Our campus and lodging facilities are open for guests who wish to simply lodge here. You may stay while workshops, retreats and conferences are bustling and integrate with this energy over meals in our Dining Hall. Or you may stay when peace abounds. We call this “Overnight Stay Lodging” and it includes breakfast.
While lodging at Ghost Ranch guests have access to the 24-hour library, children’s playground, labyrinth, karesansui garden, water wheel and four hiking trails.
We have a Farm to Table program using our own seasonal farm produce whenever possible. Menus highlight vegetarian entrees. A salad bar is featured at lunch and dinner each day. Meals are served cafeteria style, with choice of indoor or outdoor dining.
Dinosaurs once walked the soggy wetlands that became the arid high desert of Ghost Ranch. Millions of years later Navajos and various other tribes roamed the valley. The Spaniards settled here and then came the cattle rustlers, the wranglers and the dudes. Arthur Pack, one of the country’s first environmentalists, bought the Ranch and sold a little piece of it to Georgia O’Keeffe. Scientists took respite time here from the stresses of building the nuclear bomb at Los Alamos. Famous guests have included Charles Lindbergh, Ansel Adams and John Wayne. Arthur Pack and his wife Phoebe gave the Ranch to the Presbyterian Church in 1955 and even though Georgia O’Keeffe wanted the Ranch for herself she eventually became friends of the first director of Ghost Ranch, Jim Hall. The history of Ghost Ranch reads like a novel.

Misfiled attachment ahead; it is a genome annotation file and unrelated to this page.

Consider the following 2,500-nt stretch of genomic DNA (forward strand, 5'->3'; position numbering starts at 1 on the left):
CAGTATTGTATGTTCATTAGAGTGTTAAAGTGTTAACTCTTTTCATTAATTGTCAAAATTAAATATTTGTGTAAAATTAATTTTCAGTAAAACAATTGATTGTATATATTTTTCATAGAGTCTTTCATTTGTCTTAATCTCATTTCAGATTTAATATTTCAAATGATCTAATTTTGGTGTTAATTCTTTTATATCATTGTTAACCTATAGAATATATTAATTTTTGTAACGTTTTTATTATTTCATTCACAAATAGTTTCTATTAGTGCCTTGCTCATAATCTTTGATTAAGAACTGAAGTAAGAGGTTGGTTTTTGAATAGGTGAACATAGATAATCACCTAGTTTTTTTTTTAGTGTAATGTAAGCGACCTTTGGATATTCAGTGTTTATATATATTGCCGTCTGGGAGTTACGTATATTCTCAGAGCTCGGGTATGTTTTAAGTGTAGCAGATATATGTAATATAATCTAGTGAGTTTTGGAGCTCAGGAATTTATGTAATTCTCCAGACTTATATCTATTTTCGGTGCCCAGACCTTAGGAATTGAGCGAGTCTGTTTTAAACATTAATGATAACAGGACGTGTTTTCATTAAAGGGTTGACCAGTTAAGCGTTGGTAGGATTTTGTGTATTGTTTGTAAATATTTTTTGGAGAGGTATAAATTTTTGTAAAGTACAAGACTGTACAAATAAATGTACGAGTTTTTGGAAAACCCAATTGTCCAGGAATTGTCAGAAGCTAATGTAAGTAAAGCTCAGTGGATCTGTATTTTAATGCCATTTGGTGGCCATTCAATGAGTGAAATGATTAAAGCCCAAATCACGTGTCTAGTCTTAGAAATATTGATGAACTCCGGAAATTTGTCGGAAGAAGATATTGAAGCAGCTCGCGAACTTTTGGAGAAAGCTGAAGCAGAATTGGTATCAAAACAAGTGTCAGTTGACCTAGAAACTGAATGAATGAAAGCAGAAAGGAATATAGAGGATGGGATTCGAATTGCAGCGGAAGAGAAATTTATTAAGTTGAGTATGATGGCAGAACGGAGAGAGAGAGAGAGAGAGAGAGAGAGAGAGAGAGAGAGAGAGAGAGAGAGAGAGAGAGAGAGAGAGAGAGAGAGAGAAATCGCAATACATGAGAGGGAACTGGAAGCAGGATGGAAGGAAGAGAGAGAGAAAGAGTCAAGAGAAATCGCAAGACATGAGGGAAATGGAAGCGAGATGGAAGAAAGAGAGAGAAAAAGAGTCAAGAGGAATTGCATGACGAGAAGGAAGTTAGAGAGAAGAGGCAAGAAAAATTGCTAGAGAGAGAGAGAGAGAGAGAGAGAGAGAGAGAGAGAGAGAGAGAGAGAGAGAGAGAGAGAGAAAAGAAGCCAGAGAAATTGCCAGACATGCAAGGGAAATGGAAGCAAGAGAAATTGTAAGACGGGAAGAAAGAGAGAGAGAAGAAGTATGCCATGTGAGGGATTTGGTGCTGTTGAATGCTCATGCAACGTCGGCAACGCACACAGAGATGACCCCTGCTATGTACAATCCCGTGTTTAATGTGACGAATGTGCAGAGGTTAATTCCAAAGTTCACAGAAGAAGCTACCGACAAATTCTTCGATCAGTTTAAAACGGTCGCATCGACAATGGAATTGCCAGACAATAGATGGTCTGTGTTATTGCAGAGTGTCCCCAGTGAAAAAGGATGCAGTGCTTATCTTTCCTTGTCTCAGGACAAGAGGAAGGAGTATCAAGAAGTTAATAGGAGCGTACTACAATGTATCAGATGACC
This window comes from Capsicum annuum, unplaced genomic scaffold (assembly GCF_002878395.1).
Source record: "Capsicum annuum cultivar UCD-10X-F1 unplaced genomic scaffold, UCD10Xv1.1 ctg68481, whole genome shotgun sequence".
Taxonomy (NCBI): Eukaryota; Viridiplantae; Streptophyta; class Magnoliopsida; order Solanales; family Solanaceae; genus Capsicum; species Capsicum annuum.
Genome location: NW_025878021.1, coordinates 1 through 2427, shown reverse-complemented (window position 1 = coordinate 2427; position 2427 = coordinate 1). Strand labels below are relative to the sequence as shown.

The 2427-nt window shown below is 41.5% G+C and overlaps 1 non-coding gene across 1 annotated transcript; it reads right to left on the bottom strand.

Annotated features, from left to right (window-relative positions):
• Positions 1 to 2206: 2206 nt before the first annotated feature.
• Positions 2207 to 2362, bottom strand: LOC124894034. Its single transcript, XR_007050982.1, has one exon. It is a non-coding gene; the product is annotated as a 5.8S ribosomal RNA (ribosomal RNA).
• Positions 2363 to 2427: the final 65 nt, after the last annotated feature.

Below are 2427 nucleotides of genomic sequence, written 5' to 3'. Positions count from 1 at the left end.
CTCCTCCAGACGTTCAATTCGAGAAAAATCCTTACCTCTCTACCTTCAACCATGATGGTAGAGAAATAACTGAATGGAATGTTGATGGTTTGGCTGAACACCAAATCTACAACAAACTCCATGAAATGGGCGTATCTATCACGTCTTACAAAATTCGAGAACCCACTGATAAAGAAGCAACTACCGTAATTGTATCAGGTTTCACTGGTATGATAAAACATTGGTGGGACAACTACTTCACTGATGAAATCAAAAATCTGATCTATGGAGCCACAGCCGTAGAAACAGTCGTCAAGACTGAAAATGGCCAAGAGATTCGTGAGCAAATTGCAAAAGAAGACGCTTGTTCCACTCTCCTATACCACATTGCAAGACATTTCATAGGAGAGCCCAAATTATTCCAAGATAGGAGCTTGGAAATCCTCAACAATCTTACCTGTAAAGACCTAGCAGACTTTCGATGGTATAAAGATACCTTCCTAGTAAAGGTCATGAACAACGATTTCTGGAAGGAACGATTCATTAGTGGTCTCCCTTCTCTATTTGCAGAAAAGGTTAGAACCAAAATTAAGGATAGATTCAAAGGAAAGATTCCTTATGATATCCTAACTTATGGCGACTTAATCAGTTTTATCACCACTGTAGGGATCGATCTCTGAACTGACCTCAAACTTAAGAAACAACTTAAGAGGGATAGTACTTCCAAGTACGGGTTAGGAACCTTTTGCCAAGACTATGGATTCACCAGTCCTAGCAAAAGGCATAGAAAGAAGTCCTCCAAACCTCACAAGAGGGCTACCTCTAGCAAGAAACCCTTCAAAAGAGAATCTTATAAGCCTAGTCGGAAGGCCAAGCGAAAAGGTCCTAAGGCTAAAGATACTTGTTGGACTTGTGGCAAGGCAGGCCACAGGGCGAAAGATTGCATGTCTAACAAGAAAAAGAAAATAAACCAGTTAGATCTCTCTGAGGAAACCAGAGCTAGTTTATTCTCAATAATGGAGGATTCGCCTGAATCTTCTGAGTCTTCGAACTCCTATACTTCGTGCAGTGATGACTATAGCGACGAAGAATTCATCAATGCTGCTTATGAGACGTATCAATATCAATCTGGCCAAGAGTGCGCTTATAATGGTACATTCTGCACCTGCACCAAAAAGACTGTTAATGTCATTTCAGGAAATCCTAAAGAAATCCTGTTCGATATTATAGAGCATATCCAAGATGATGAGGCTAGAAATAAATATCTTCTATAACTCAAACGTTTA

Name and Logo
When the cattle rustlers were hiding their stolen goods in the box canyon alongside Kitchen Mesa, they discouraged their neighbors from looking around by spreading the rumor that the land was haunted by evil spirits. “Rancho de los Brujos” it was called, “Ranch of the Witches,” which naturally evolved into Ghost Ranch. The turn-off to Ghost Ranch was marked by an animal skull long before Arthur Pack bought the ranch in 1936. When Georgia O’Keeffe came looking for the Ranch she was told to watch for the skull on a fence post. O’Keeffe made a drawing of an ox skull and gave it to Arthur Pack; he promptly adopted the artwork as the logo for Ghost Ranch. When Pack gave the Ranch to the Presbyterian Church they used a sketch of Chimney Rock as a logo. By 1971, partly as a result of O’Keeffe’s encouragement, the familiar skull design was firmly established as the official Ghost Ranch logo.
From Past to Present
For more than fifty-five years Ghost Ranch has been a national education and retreat center owned by the Presbyterian Church. At one time in history it had the largest number of employees in Rio Arriba County. From the beginning, Ghost Ranch has been deeply involved in support of the surrounding communities and committed to the preservation and protection of the environment.